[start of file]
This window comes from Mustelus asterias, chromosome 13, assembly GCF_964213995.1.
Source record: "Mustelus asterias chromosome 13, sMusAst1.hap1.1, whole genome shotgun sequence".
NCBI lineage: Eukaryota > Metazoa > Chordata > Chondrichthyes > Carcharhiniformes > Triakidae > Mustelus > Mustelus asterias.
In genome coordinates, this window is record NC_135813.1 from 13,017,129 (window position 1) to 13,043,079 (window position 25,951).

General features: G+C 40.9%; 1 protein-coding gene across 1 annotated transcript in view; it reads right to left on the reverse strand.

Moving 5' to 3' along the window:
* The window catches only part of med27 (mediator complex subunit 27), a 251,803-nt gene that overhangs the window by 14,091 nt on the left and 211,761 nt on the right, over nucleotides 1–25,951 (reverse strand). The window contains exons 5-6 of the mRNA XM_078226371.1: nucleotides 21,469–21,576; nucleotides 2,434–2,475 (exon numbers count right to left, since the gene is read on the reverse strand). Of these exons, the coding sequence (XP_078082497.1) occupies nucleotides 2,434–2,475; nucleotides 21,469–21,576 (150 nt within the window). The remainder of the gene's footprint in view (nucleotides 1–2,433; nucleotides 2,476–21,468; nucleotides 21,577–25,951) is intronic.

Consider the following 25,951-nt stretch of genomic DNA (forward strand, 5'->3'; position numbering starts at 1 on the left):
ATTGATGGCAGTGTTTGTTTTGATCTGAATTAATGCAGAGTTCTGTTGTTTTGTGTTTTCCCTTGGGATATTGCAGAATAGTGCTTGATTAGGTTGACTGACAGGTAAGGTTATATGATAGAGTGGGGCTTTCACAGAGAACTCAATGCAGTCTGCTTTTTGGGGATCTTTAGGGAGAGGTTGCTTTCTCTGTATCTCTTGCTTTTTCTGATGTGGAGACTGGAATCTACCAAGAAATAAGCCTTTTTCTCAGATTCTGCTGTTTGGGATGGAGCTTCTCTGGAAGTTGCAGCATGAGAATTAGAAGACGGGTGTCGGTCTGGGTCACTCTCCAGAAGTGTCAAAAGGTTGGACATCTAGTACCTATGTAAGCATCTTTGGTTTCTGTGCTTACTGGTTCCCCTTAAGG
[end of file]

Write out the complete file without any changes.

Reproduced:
This window comes from Mustelus asterias, chromosome 13, assembly GCF_964213995.1.
Source record: "Mustelus asterias chromosome 13, sMusAst1.hap1.1, whole genome shotgun sequence".
NCBI lineage: Eukaryota > Metazoa > Chordata > Chondrichthyes > Carcharhiniformes > Triakidae > Mustelus > Mustelus asterias.
In genome coordinates, this window is record NC_135813.1 from 13,017,129 (window position 1) to 13,043,079 (window position 25,951).

General features: G+C 40.9%; 1 protein-coding gene across 1 annotated transcript in view; it reads right to left on the reverse strand.

Moving 5' to 3' along the window:
* The window catches only part of med27 (mediator complex subunit 27), a 251,803-nt gene that overhangs the window by 14,091 nt on the left and 211,761 nt on the right, over nucleotides 1–25,951 (reverse strand). The window contains exons 5-6 of the mRNA XM_078226371.1: nucleotides 21,469–21,576; nucleotides 2,434–2,475 (exon numbers count right to left, since the gene is read on the reverse strand). Of these exons, the coding sequence (XP_078082497.1) occupies nucleotides 2,434–2,475; nucleotides 21,469–21,576 (150 nt within the window). The remainder of the gene's footprint in view (nucleotides 1–2,433; nucleotides 2,476–21,468; nucleotides 21,577–25,951) is intronic.

Consider the following 25,951-nt stretch of genomic DNA (forward strand, 5'->3'; position numbering starts at 1 on the left):
ATTGATGGCAGTGTTTGTTTTGATCTGAATTAATGCAGAGTTCTGTTGTTTTGTGTTTTCCCTTGGGATATTGCAGAATAGTGCTTGATTAGGTTGACTGACAGGTAAGGTTATATGATAGAGTGGGGCTTTCACAGAGAACTCAATGCAGTCTGCTTTTTGGGGATCTTTAGGGAGAGGTTGCTTTCTCTGTATCTCTTGCTTTTTCTGATGTGGAGACTGGAATCTACCAAGAAATAAGCCTTTTTCTCAGATTCTGCTGTTTGGGATGGAGCTTCTCTGGAAGTTGCAGCATGAGAATTAGAAGACGGGTGTCGGTCTGGGTCACTCTCCAGAAGTGTCAAAAGGTTGGACATCTAGTACCTATGTAAGCATCTTTGGTTTCTGTGCTTACTGGTTCCCCTTAAGG